Articles Misc

Sonic vs Mario

The Atari 2600 was forgotten and a new era started with… the incredible 16 Mega video console Sega Mega drive (…Applauses…).

And Sega’s new baby was really a beautifully designed console. Nothing to do with the grey Nintendo 8 bites, that was the most popular video console at that time.

The Sega Mega drive was the closest step to the promise land of reaching the technology and graphics that could only be enjoyed in the arcades (where I and my friends were burning our free time and weekly pay, since we were not old enough to go to clubs or pubs).

And together with the video console, I discovered the sensation of the videogame world: his name was Sonic, Sonic the Hedgehog.

This blue creature was the fastest thing you had ever seen moving on screen in the videogame world. One of the funniest challenges when playing was to advance to the next stage in the shortest period of time. And even girls loved to play it!

Sonic was promoted as a sensation by the Sega marketing people: blue coloured (the same as the logo of the Japanese company) and a direct attack on their main competitors: the legendary Super Mario Bros.

It was no longer a battle between Sega and Nintendo, it was a battle between Sonic and Mario. And yeah man, I was on Sonic´s side. I mean, how could you compare a fat Italian plumber with a moustache, whose best feature was having a hot blonde girlfriend (remember my friends, that I was a kid – nowadays I would pay more attention to the blonde girlfriend’s part of the story), and who shared the company of his twin, Luigi, to a sharp and fresh animal: fast as a flash and full of new tricks!? Nobody had seen a damned hedgehog moving like that before; and nobody had experienced a platform game as cool and addictive before Sonic burst onto the market. It was the year 1991 and Sonic was the new Lord of the Rings.

Later on, Nintendo counter-attacked with the new video console Super NES. Now, looking back, I must admit that Nintendo’s one was probably technically much better, and had a much wider catalogue of games. But well, when you are a kid, defending the honour of your favourite videogame’s developing company is like defending the honour of your mother. And everybody has only one mother – no space for secondary love: if you were pro-Sega, you were against Nintendo.

Other sequels of the games came, other amazing advances had to be played; but in my heart the first Sonic videogame remains the one that changed the conception of home entertainment.

Cinema DVD

The Replacement Killers

Teaming up with him is Mira
, with a convincing interpretation of Meg Coburn, a tough woman
forged by a hard destiny, who employees herself faking different kind of
documents and identification cards.

The director, Antoine Fuqua,
achieves some great action sequences during the movie. Chow Yun Fat, out of the
typical stereotyped muscled hero for action movies, commands respect on screen
just with his wild gazes. And the film counts some top-quality cast actors for
the “bad boys” such as Jurgen Pröchnow,
Clifton Collins or Danny Trejo.

But nevertheless, the film lacks that "something” necessary to
break the line of mediocrity. The Chinatown
atmosphere could have been much better explored, the characters appear to be
only lightly developed, and the rhythm of the film is sometimes not able to overcome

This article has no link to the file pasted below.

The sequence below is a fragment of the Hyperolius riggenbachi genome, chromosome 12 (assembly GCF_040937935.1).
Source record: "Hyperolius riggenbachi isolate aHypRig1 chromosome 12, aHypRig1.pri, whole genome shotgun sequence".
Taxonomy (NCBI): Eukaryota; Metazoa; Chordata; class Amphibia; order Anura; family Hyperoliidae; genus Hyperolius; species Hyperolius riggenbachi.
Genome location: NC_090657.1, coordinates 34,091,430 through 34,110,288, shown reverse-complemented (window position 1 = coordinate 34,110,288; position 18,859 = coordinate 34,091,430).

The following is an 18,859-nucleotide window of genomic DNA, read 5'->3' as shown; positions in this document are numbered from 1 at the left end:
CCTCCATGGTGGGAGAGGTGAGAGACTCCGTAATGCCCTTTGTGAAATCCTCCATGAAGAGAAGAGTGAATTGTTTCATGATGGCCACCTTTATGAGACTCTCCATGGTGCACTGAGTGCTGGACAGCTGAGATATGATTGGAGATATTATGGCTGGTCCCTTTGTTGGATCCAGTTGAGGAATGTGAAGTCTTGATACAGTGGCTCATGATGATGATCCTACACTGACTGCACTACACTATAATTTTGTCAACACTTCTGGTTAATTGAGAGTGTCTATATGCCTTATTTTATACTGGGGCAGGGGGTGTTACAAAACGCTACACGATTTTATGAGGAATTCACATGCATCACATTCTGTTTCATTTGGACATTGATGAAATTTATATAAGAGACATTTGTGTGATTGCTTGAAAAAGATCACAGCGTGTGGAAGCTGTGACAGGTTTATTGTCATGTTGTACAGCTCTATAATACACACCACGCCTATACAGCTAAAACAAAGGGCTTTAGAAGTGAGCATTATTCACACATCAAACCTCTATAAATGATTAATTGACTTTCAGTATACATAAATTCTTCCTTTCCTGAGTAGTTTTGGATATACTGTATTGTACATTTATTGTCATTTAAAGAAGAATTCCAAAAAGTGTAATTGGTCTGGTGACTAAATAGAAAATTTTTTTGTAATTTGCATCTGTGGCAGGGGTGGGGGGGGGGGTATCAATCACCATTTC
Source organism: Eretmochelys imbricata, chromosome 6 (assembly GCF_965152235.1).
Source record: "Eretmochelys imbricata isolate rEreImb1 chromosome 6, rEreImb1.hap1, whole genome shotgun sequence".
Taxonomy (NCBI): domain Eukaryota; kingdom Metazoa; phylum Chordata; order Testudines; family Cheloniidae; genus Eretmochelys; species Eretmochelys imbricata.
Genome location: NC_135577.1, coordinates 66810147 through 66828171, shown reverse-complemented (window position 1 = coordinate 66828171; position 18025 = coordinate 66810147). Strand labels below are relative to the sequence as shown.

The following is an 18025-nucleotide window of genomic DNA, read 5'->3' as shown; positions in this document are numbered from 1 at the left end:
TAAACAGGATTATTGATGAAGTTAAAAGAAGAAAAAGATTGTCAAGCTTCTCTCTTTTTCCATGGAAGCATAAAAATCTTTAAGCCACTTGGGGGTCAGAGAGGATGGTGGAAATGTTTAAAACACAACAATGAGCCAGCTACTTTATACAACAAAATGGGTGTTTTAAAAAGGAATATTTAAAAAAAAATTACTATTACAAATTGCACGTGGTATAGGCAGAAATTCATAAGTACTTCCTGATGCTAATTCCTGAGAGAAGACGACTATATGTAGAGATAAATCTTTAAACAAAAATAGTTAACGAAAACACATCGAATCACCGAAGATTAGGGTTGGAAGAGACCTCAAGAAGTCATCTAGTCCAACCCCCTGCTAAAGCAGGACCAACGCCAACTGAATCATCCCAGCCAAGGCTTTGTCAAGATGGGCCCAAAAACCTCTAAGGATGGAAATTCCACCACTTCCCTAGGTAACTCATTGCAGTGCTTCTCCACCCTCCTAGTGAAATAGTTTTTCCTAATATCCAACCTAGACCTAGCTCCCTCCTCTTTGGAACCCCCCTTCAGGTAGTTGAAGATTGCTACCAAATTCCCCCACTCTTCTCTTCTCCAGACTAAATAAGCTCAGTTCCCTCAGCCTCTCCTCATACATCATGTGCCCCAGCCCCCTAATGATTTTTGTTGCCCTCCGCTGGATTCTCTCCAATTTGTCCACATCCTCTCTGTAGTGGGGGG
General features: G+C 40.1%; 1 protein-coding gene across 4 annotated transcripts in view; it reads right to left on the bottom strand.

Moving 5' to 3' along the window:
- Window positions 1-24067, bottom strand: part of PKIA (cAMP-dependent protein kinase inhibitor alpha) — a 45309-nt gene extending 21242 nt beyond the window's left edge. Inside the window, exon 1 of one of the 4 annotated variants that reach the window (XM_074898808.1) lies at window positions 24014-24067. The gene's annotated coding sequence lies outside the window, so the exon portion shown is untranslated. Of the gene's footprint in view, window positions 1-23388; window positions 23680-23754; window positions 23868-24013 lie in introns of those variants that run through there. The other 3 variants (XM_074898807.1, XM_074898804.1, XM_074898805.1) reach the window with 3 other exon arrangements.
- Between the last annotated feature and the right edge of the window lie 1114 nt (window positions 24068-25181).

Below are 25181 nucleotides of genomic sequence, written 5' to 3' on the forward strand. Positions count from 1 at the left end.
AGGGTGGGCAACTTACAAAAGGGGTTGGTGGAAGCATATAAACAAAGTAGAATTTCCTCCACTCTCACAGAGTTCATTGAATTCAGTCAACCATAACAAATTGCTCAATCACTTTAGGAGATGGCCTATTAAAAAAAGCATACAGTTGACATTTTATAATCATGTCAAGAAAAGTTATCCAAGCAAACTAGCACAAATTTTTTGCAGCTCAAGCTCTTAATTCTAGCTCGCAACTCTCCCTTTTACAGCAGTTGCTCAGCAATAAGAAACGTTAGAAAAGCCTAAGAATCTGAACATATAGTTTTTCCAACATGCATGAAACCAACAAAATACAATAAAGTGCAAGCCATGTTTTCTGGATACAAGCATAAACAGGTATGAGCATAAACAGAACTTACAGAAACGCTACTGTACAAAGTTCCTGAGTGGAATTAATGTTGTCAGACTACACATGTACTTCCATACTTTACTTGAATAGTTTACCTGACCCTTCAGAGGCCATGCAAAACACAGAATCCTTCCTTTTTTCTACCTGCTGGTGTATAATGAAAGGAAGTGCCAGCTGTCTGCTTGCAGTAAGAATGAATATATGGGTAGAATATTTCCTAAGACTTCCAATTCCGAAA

the feeling of merely admiring one killing spree after another by Yun-Fat/Lee.
If you are thirsty for more of Chow Yun-Fat´s action movies, go back to the earlier
Asian films where he starred.

At the cinema Cinema

Perfume: the repeated story of a failed adaptation

21 years later,
the cinema version based on the best-seller is finally released, under the
direction of Tom Tykwer, who started
to get success after his superb piece “Run Lola Run” in 1998.

The story is well
known by many: we follow the biography of Jean-Baptiste Grenouille (Ben Whishaw), a fishmonger’s bastard
with a superb talent: he has the best and most developed sense of smell in the
world, intoxicated by the sweet fragrance of young women that will turn him
into not only the best perfumer of all times, but also a serial killer.

Framed by 18th
century in France,
the atmosphere and photography of the film is totally captivating. The
spectator gets immersed in the din of Paris,
the sumptuous villas, the corners of the smaller towns… All the social strata accurately
represented in front of the eyes – or should we say the nose? – of Jean

{mosimage}Ben Whishaw´s
acting skills are not bad, but the treatment of the character seems ridiculous
in some scenes. I remember, many years ago when reading voraciously the pages
of Süskind´s book, to feel pity for the main character, to support him until
the last and climatic episode of his life, and to develop a clear sympathy for
his weaknesses, although this would mean the killing of young women. But the
sad and famished Jean Baptiste does not have the same effect in the film.
Sometimes it just look like a parody of a little animal,  a being just a little bit more humanized than
“Gollum/Smeagol” from Lord of the Rings, and even Tolkien´s character was able to create a closer relationship with
the spectator. The film results in being too long and I could not avoid some
yawning before the end of it.

A couple of
glorious contributions save most of the credit: one from Dustin Hoffman, superb in his role of Giuseppe Baldini, the old
master perfumer. The other, the long red hair of Rachel Hurd-Wood that brightens like fire in every second that this
English beauty appears on screen. A delightful vision all over the movie.

With great power
comes great responsibility. Grenouille did not control the power of his nose,
and Tykwer, the director, has neither succeeded in the great responsibility
over his shoulders to transmit the same energy than the book exhales. Twenty-one
years has been too long awaiting time for this result.